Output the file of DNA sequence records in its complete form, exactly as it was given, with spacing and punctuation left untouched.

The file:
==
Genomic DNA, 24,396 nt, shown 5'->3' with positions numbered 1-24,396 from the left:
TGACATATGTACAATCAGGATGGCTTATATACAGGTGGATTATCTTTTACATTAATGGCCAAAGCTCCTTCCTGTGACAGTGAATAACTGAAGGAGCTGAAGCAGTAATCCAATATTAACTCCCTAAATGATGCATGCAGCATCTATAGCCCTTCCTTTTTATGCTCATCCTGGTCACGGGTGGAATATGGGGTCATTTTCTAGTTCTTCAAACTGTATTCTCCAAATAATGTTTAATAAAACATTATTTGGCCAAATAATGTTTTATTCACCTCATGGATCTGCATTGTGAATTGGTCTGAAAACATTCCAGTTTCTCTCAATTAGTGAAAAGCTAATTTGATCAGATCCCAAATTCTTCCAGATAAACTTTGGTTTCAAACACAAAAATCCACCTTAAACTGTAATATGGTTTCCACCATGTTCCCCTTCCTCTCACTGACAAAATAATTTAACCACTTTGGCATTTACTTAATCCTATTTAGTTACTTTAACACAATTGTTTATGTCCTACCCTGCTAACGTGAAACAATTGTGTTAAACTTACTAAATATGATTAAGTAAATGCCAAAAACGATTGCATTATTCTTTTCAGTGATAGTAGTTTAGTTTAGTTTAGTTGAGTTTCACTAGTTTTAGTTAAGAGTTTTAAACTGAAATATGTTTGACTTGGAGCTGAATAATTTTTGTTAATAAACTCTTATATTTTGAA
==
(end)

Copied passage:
Genomic DNA, 24,396 nt, shown 5'->3' with positions numbered 1-24,396 from the left:
TGACATATGTACAATCAGGATGGCTTATATACAGGTGGATTATCTTTTACATTAATGGCCAAAGCTCCTTCCTGTGACAGTGAATAACTGAAGGAGCTGAAGCAGTAATCCAATATTAACTCCCTAAATGATGCATGCAGCATCTATAGCCCTTCCTTTTTATGCTCATCCTGGTCACGGGTGGAATATGGGGTCATTTTCTAGTTCTTCAAACTGTATTCTCCAAATAATGTTTAATAAAACATTATTTGGCCAAATAATGTTTTATTCACCTCATGGATCTGCATTGTGAATTGGTCTGAAAACATTCCAGTTTCTCTCAATTAGTGAAAAGCTAATTTGATCAGATCCCAAATTCTTCCAGATAAACTTTGGTTTCAAACACAAAAATCCACCTTAAACTGTAATATGGTTTCCACCATGTTCCCCTTCCTCTCACTGACAAAATAATTTAACCACTTTGGCATTTACTTAATCCTATTTAGTTACTTTAACACAATTGTTTATGTCCTACCCTGCTAACGTGAAACAATTGTGTTAAACTTACTAAATATGATTAAGTAAATGCCAAAAACGATTGCATTATTCTTTTCAGTGATAGTAGTTTAGTTTAGTTTAGTTGAGTTTCACTAGTTTTAGTTAAGAGTTTTAAACTGAAATATGTTTGACTTGGAGCTGAATAATTTTTGTTAATAAACTCTTATATTTTGAA